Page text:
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Re: [IndexedDB] Promises (WAS: Seeking pre-LCWD comments for Indexed Database API; deadline February 2)

From: Jeremy Orlow <jorlow@chromium.org>
Date: Thu, 4 Mar 2010 18:09:05 +0000
Message-ID: <5dd9e5c51003041009p55822682sbd698cb255ed98f1@mail.gmail.com>
To: Kris Zyp <kris@sitepen.com>
Cc: "Mark S. Miller" <erights@google.com>, Joseph Pecoraro <joepeck02@gmail.com>, public-webapps <public-webapps@w3.org>, Nikunj Mehta <nikunj@o-micron.com>, Jonas Sicking <jonas@sicking.cc>, Pablo Castro <Pablo.Castro@microsoft.com>
On Thu, Mar 4, 2010 at 5:46 PM, Kris Zyp <kris@sitepen.com> wrote:

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> On 3/4/2010 10:35 AM, Mark S. Miller wrote:
> > On Thu, Mar 4, 2010 at 6:37 AM, Jeremy Orlow <jorlow@chromium.org
> > <mailto:jorlow@chromium.org> <jorlow@chromium.org>> wrote:
> >
> > You are quite right!  I misunderstood how this part of promises
> > worked.
> >
> > Is there excitement about speccing promises in general?
> >
> >
> > Yes. The starting point for a lot of the commonjs promises work is
> > Tyler's ref_send promise library, documented at
> > <http://waterken.sourceforge.net/web_send/#Q><http://waterken.sourceforge.net/web_send/#Q>.
> The commonjs work
> > got more complicated than this in order to try to accommodate
> > legacy deferred-based usage patterns within the same framework.
> > While it may have helped adoption within the commonjs community,
> > IMO this extra complexity should not be in any standard promise
> > spec. Caja implements Tyler's spec without the extra complexity,
> > and we're quite happy with it.
> >
> > I hope to work with Tyler and others to propose this to the
> > EcmaScript committee as part of a more general proposal for a
> > communicating-event-loops concurrency and distribution framework
> > for future EcmaScript. Don't hold your breath though, this is not
> > yet even an EcmaScript strawman. Neither is there any general
> > consensus on the EcmaScript committee that EcmaScript should be
> > extended in these directions. In the meantime, I suggest just using
> > Tyler's ref_send and web_send libraries.
>
>
> It would be great if promises become first class, but obviously the
> IndexedDB specification can't be dependent on someone's JS library.
>
> >
> >
> >
> > If not, it seems a little odd to spec such a powerful mechanism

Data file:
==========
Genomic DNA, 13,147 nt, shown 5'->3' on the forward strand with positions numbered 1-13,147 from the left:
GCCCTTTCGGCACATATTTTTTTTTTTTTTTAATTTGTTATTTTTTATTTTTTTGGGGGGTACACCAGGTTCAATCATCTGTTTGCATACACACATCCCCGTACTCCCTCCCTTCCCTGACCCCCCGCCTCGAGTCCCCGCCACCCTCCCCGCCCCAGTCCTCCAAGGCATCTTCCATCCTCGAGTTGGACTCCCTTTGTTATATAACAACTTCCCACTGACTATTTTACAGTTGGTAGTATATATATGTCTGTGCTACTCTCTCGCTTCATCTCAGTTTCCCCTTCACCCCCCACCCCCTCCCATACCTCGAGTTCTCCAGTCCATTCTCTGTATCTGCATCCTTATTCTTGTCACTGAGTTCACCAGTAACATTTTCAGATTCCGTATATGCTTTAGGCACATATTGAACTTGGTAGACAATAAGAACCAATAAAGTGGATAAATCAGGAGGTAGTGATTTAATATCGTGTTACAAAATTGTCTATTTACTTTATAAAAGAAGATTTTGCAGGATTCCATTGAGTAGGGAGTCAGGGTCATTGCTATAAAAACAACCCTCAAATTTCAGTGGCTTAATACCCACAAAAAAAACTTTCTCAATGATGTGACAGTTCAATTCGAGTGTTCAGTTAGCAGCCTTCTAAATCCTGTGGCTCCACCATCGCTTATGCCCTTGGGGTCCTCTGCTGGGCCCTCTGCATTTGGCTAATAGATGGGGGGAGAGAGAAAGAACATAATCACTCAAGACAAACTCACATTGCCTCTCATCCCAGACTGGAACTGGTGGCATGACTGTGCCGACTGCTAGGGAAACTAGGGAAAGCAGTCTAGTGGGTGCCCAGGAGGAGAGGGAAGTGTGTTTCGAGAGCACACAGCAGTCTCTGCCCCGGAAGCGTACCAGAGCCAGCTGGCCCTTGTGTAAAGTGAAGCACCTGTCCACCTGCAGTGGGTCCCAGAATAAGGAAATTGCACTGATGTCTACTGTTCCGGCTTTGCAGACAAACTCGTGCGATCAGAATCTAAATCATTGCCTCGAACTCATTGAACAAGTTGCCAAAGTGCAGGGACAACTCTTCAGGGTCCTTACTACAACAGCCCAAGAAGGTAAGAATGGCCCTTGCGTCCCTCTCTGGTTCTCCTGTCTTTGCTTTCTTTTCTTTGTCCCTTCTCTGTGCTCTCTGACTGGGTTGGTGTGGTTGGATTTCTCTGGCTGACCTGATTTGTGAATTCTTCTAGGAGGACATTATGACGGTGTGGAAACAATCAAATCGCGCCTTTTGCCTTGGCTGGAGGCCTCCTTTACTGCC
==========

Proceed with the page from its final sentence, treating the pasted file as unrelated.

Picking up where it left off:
> > into just IndexedDB....and it might be best to spec the simplified
> > version of .then(): .then() will return undefined,
> > onsuccess/onerror's return values will be swallowed, and any thrown
> > exceptions will be thrown.
> >
> > This should make it easy to make IndexedDB support full blown
> > promises if/whenever they're specced.  (It's not clear to me
> > whether UA support for them would offer enough advantages to
> > warrant it.)
> >
> >
> > Note that ref_send exposes the .then() style functionality as a
> > static .when() method on Q rather than an instance .then() method
> > on promises. This is important, as it 1) allows resolved values to
> > be used where a promise is expected, and 2) it protects the caller
> > from interleavings happening during their Q.when() call, even if
> > the alleged promise they are operating on is something else.
>

Thanks a lot for your feedback!  This is very valuable and definitely
provided some food for thought.  I started working on a rambly email about
the pro's and cons of "when" when I saw Kris's response.


> The .then() function is in no way intended to be a replacement for a
> static .when() function. In contrast to ref_send, having promises
> defined by having a .then() function is in lieu of ref_send's
> definition of a promise where the promise is a function that must be
> called:
> promise("WHEN", callback, errback);
> This group can consider it an API like this, but I don't think that
> IndexedDB or any other W3C API would want to define promises in that
> way, as it is pretty awkward. Using .then() based promises in no way
> precludes the use of Q.when() implementations which meet both your
> criteria for safe operation. However, these can easily be implemented
> in JS, and I don't think the IndexedDB API needs to worry about such
> promise libraries.
>

Which is basically what I had arrived at in my mind as well.

It'll definitely be interesting to see how the EMCAScript side of promises
shapes up.  But in the mean time, I think the simpler version that we've
been discussing will be a good balance of features but minimized API surface
area...and keeping chances high that what ends up being standardized would
fit in well with the API.

At this point, I feel fairly confident that using a scaled down version of
promises would work well in IndexedDB.  But, at the same time, a callback
based API would be much more standard and it wouldn't be that hard for
someone to build a promise based library around IndexedDB.  Nikunj, Pablo,
Mozilla, etc...what do you think is the best way forward here?  Should we
give scaled back promises a shot?  Or should we just go with a callback
based approach?

J


Summary of what I'm currently thinking we should do, if we go with a
"Promises" type async API:

Each async function would return a promise.  A promise has one method:
".then()".  Then takes up to two callbacks. The first is onsuccess.  The
second is onerror.  You can call .then() before and after the async call has
finished--in fact, there's no way to know for sure whether it has finished
before you call .then() (but that's fine).  If you pass in garbage to the
callbacks, it'll throw an exception, but null/undefined and omitting them is
fine.  When the promise is ready to fire the callbacks, it'll always do it

And that's pretty much it.
Received on Thursday, 4 March 2010 18:09:56 GMT

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